The Case of Myanmar

The struggle for Democracy carried out by the government and people of Myanmar is again a mere hope, precisely on 1 February 2021 the military again took over the reins of power in Myanmar, this is not the first time, a military coup has occurred, before in March 1962, led by General Ne Win, a coup against the first civilian government was since the country gained its independence. This coup was carried out on the grounds of the failure of Prime Minister U Nu to maintain the integrity of the country due to the many problems of inter-ethnic conflict, causing many ethnic rebellions, this is a worrying thing and will cause the division of the nation that has just been formed, besides the failure of the government to overcome the problem of corruption and economic stability is also the cause of the coup by the military.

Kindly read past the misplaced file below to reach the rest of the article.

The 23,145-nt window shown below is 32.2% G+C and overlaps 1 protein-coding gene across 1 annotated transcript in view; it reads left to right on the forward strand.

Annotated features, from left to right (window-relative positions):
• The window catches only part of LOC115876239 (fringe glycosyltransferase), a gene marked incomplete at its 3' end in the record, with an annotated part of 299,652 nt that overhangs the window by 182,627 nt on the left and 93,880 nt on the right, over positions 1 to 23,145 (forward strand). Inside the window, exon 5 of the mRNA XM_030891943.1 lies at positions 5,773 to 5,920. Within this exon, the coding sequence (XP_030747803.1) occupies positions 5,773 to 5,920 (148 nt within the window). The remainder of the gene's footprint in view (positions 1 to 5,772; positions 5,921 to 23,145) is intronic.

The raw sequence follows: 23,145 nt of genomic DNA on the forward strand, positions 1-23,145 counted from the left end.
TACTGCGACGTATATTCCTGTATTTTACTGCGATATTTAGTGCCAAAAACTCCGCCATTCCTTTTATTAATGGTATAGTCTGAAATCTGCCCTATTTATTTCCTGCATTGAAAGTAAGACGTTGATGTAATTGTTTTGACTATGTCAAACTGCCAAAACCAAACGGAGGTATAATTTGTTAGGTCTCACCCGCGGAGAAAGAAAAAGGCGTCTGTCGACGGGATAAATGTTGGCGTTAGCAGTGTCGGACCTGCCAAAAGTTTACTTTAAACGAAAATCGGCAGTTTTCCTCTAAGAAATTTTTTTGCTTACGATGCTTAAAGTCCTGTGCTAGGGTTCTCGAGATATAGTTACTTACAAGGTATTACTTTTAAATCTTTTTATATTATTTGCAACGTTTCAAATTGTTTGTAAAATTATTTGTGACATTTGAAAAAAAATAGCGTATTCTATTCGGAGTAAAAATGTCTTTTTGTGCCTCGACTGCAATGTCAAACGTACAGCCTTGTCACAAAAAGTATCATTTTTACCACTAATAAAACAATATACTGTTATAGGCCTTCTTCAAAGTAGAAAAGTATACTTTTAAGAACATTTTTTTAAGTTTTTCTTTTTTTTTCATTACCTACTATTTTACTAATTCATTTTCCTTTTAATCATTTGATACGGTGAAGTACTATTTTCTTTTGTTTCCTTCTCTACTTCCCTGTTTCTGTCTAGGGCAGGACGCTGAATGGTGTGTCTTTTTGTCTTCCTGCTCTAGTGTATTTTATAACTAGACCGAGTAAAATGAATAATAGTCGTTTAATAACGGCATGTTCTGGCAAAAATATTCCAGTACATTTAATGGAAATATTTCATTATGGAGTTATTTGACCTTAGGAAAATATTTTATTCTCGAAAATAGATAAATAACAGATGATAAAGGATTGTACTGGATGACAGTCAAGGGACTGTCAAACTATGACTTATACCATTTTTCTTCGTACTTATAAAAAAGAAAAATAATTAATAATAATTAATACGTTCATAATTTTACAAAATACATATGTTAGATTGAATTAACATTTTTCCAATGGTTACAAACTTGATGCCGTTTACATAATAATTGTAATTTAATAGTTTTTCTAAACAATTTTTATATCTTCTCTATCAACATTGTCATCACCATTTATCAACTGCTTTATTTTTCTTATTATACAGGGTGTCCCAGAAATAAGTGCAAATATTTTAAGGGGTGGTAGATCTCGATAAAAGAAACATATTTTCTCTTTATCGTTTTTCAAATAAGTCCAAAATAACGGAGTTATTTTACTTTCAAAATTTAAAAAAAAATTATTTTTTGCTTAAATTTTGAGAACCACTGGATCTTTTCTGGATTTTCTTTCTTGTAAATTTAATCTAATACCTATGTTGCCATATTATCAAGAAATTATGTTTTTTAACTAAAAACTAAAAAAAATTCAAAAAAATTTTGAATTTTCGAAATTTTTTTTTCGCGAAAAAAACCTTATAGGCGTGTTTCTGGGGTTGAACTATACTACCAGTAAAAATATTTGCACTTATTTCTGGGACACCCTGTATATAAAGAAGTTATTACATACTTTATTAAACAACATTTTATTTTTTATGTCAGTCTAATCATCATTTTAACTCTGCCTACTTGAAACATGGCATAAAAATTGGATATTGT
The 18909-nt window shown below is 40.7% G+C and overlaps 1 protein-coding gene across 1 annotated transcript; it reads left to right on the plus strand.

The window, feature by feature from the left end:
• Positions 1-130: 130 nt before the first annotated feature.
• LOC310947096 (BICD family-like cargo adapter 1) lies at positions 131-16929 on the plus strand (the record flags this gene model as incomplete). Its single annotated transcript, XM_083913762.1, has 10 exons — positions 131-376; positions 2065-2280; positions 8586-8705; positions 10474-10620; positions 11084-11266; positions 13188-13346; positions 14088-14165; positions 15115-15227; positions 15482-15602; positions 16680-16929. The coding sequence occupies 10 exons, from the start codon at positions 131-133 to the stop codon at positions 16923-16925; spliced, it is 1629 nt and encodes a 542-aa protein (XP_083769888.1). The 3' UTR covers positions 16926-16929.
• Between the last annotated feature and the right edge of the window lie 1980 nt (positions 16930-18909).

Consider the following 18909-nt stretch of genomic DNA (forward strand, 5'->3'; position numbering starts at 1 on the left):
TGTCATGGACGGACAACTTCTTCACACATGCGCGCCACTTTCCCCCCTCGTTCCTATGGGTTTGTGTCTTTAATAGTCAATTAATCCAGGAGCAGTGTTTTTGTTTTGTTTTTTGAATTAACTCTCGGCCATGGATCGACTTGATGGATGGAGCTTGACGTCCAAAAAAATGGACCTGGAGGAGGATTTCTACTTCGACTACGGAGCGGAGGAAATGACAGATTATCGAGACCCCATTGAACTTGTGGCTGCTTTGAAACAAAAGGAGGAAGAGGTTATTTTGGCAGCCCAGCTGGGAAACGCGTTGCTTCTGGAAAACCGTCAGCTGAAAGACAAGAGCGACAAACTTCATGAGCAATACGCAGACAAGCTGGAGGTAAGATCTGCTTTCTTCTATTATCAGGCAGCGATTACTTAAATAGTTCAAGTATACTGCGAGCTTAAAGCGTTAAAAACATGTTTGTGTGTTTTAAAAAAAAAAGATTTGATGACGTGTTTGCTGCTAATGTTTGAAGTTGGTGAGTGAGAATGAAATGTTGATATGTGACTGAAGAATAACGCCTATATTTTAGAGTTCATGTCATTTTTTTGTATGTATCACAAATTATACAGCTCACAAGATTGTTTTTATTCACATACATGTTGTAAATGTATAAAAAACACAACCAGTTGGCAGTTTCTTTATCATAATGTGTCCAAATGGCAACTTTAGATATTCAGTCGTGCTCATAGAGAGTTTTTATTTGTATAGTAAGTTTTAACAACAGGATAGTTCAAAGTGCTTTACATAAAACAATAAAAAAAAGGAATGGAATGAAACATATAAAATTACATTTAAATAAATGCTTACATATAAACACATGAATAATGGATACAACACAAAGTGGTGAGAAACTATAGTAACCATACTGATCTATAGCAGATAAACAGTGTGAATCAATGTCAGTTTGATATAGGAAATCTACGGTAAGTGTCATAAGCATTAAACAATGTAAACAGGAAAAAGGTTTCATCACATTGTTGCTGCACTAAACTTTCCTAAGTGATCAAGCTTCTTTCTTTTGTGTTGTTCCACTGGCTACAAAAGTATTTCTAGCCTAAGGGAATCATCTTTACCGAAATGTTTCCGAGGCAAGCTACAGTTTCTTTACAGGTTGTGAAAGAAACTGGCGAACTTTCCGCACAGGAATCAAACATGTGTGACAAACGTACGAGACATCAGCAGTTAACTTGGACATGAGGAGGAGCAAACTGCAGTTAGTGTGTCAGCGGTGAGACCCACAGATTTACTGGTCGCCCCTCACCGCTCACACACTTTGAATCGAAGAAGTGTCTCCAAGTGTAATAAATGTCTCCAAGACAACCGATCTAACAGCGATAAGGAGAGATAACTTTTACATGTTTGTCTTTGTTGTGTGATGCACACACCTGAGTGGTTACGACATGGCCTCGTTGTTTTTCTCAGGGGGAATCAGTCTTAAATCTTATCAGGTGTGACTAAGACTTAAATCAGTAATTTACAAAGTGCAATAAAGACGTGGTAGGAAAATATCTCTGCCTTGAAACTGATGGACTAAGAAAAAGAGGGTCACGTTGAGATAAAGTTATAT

Since under the rule of the Tatmadaw military junta regime until 2011 Myanmar has never run a democratic government, Myanmar's military rule began withsince the military coup carried out by General Ne Win, the emergence of military power in Myanmar's political system shifted the implementation of the old democratic system that had been established in Myanmar since its independence from Britain on 4 June 1948. The coup that occurred 59 years ago is part of the important history of Myanmar in fighting for democracy. However, the coup on 1st February 2021 was something different, this time the coup was carried out due to allegations of fraud that occurred in the elections held in November 2020. This caused outrage among Myanmar's civil society which demanded that the military immediately restore the power of the elected government.